Friday, April 5, 2013

The Indiana General Assembly Can Fund School Security With Civil Forfeiture Proceeds

Senate Bill 1 requiring tightened school security is making its way through the legislature.  Presently it is expected to cost state and local communities more than $10 million.

Questions abound about where to get the money.  Governor Pence wants a state income tax, while legislators have other priorities for the state's tax revenues.   I, however,  have a source for the money - civil forfeiture, a subject I've written on several times.

See Institute for Justice's "Policing for Profit" Article
Indiana law provides that at the conclusion of civil forfeiture proceedings, once matters regarding the civil forfeiture defendant are disposed of, a judge has to make a determination of the law enforcement costs for that particular case.  The law enforcement agencies get paid for those costs and a check for the balance goes to the Indiana Common School Fund.  Presently virtually every prosecutor in the state that uses civil forfeiture is blatantly violating the law by pocketing 100% of the money as law enforcement costs.  Because civil forfeiture proceedings are one-sided when they reach the disbursement of money stage, judges are simply going along with whatever the prosecutor tells them, i.e. judges are not enforcing the law probably because there is no one to advocate for the schools to get their cut of the money in the courtroom.

In Marion County alone civil forfeiture amounts to over $1 million a year.  That figure is before civil forfeiture was substantially expanded under new prosecutor Terry Curry.  Curry, like Brizzi, is simply keeping all the money for law enforcement agencies.

There is also a separate issue of whether any civil forfeiture money can be diverted for law enforcement costs since the Constitution mandates that the Common School Fund be made up of "all civil forfeiture."  While Attorney General Greg Zoeller has issued an advisory opinion supporting prosecutors on the diversion of law enforcement costs pursuant to state law (and even that is not being followed), his opinion is pretty universally derided as simply being a favor to prosecutors, and not good legal analysis.   Near the end of the deliberations on the bill though in 2011, the Indiana Supreme Court took the unusual step of opining in an unrelated civil forfeiture case that didn't (and couldn't because civil forfeiture defendants don't have standing to raise the issue), that any diversion of money to law enforcement could well be unconstitutional.  (See Indianapolis Star link to the story at bottom of page.)  Still a constitutional challenge on that issue is a ways down the road because it is so hard to find a plaintiff who won't be subject to a stringent challenge on standing.

The Indianapolis Star has written several articles detailing the abuse of civil forfeiture in this State.  There is a way to bring a stop to these abuses - direct the money to a school security fund. The legislature discussed this a couple years ago when Education Superintendent Tony Bennett unwisely cut a deal with Zoeller (who is very close to the state's prosecutors) that the civil forfeiture law would be revised so that law enforcement keeps 85% and schools get 15% and that 15% had to be used for school security.  It was an inexplicably lopsided deal for education when law enforcement costs are at the very best average 50% of the amount collected from civil forfeiture.  The bill passed the legislature but then was vetoed by Governor Mitch Daniels.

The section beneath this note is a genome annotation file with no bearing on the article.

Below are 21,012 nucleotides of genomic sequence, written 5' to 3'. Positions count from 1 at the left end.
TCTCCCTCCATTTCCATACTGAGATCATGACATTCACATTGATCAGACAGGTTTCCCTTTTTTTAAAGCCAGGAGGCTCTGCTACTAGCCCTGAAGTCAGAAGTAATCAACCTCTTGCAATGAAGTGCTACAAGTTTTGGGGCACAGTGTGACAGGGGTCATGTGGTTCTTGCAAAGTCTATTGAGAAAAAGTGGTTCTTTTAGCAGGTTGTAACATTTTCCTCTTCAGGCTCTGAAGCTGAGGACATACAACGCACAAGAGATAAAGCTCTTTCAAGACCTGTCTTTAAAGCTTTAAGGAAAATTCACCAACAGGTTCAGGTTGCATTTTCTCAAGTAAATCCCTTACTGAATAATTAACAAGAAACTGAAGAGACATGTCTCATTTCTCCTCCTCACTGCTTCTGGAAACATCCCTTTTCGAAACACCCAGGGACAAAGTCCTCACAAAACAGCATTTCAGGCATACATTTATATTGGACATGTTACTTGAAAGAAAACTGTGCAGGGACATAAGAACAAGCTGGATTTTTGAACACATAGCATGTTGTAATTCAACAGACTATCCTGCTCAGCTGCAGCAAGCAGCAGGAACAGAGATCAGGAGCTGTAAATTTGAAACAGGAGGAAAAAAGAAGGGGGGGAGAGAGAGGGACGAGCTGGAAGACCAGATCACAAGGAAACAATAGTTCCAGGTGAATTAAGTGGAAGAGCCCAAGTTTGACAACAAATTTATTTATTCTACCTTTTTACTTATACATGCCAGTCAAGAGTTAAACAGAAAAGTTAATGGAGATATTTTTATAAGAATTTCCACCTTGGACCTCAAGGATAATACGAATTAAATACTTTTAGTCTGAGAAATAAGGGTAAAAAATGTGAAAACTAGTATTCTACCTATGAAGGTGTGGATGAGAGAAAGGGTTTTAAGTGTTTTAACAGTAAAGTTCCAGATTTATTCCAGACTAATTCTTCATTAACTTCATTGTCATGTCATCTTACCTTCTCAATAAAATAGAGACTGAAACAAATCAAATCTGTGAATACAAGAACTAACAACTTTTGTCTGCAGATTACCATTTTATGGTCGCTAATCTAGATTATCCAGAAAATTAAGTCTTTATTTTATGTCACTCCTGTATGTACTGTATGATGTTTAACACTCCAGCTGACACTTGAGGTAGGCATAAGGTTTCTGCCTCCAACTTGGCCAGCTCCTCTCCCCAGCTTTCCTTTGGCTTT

It would be best if the legislature simply followed the "all forfeiture" language of Indiana's Constitution and repealed the civil forfeiture statute completely.  But as long as the civil forfeiture statute is going to exist, the incentive for law enforcement abuse of the procedure should be removed by taking the money away.  Giving the civil forfeiture proceeds to the schools for school security would eliminate the incentive for law enforcement abuses carried out due to the profit incentive associated with civil forfeiture.  Prosecutors and law enforcement officials should not be above the law when it comes to complying with Indiana's civil forfeiture law.  But presently they are.

I've written numerous articles on this subject:

Tuesday, May 17, 2011, It's Time for State's Judges to Enforce Civil Forfeiture Law By Demanding a Case-By-Case Calculation of Law Enforcement Costs With Rest Going to Common School Fund

Friday, April 15, 2011, Did Superintendent Tony Bennett Throw Schools Under the Bus?; Bennett Gives Away 85% of Funds in Behind Closed Doors Deal Cut With AG Greg Zoeller 

Wednesday, April 6, 2011, Judge Tosses Out Civil Forfeiture Lawsuit, Expresses Doubt Civil Forfeiture Law is Constitutional 

Saturday, September 18, 2010,  State Superintendent Bennett Avoids Blaming Attorney General Zoeller for Not Insisting Prosecutors Pay Civil Forfeiture Money Owed to School Fund 

Thursday, July 22, 2010, Indiana Civil Forfeiture Law - Where is the Money Going?

The Indianapolis Star has written numerous articles on civil forfeiture, including documenting abuses.  Some may be stll be available via a search of the archives.  I found this one discussing the Supreme Court opining on the subject.

April 29, 2011, After state high court opinion, who is entitled to forfeitures? State high court opinion casts further doubt on whether law enforcement can keep seized assets

Numerous other articles talking about the problems with Indiana civil forfeiture law can be found via general searches.

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